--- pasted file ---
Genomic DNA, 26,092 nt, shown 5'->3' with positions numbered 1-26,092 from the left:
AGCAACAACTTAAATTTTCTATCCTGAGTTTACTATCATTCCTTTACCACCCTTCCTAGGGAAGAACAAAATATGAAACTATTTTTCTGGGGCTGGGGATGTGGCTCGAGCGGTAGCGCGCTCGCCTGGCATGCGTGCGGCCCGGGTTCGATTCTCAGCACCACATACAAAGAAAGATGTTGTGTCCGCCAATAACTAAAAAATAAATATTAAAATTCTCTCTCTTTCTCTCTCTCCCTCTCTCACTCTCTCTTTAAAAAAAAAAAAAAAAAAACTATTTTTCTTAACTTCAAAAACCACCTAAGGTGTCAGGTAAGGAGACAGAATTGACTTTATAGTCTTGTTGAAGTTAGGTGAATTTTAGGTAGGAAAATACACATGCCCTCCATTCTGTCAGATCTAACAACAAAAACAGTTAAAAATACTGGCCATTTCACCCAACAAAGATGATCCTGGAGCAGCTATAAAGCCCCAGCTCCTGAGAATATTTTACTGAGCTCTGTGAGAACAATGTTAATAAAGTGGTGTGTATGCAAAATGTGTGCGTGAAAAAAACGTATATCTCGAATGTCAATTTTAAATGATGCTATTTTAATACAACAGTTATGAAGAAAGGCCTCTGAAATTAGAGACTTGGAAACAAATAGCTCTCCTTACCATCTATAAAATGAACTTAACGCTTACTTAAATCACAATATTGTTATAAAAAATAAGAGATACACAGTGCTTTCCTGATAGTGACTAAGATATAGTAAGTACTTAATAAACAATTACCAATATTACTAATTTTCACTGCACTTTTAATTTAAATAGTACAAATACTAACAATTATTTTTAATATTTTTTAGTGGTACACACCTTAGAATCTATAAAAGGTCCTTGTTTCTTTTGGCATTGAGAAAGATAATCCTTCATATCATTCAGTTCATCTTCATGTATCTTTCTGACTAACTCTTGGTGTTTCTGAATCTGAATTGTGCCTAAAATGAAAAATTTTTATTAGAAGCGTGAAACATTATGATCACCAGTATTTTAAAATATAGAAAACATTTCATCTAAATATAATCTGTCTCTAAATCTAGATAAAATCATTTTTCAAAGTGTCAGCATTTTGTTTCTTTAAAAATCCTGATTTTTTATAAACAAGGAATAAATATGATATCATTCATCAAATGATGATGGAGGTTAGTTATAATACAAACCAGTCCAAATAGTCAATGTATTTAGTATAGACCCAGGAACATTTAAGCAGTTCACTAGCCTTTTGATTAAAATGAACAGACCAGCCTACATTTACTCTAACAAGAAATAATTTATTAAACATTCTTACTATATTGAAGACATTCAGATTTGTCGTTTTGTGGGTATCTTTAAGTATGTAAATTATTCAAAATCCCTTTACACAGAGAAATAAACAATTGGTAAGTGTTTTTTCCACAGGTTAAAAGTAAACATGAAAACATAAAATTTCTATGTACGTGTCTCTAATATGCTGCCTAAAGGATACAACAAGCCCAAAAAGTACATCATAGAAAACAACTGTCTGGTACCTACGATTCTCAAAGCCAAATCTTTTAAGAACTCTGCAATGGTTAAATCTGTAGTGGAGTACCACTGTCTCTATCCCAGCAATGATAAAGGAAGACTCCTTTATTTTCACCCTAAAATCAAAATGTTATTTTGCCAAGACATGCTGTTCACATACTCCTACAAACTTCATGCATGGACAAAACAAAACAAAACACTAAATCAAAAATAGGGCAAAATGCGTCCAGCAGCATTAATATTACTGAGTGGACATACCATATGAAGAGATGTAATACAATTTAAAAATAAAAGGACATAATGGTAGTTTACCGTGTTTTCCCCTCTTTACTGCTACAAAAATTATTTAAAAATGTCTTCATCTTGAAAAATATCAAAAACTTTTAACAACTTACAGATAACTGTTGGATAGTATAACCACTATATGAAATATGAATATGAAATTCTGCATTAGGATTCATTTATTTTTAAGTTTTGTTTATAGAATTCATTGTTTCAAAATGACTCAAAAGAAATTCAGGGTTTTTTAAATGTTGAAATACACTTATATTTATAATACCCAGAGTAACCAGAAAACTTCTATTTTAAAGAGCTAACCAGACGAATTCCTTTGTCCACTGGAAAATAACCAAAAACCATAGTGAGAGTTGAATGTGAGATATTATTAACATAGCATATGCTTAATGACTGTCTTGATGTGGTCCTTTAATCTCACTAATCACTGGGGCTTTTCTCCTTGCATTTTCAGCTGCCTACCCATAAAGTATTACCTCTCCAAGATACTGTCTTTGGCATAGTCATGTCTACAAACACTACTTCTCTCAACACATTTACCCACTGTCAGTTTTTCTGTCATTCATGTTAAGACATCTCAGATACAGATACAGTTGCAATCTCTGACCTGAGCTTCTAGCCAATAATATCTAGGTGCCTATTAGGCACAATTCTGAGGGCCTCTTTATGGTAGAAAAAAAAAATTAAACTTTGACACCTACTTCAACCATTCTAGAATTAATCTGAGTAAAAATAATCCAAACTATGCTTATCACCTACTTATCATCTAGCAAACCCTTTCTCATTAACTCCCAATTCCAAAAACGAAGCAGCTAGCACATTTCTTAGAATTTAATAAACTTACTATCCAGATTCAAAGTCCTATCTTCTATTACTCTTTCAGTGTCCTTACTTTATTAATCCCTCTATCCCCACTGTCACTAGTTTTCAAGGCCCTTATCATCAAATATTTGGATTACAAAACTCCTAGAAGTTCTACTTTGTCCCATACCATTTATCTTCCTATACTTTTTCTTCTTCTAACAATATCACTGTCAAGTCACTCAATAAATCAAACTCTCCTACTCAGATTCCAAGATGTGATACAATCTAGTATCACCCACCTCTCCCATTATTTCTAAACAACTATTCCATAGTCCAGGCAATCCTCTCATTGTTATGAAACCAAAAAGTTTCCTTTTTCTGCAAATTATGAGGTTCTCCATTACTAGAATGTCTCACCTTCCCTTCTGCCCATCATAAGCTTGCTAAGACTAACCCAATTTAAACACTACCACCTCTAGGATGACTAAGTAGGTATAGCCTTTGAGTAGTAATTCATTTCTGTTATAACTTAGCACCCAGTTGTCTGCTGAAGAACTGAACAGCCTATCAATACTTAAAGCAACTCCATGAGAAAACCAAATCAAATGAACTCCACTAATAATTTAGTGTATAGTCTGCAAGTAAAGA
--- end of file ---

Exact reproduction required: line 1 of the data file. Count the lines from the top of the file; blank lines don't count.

Genomic DNA, 26,092 nt, shown 5'->3' with positions numbered 1-26,092 from the left: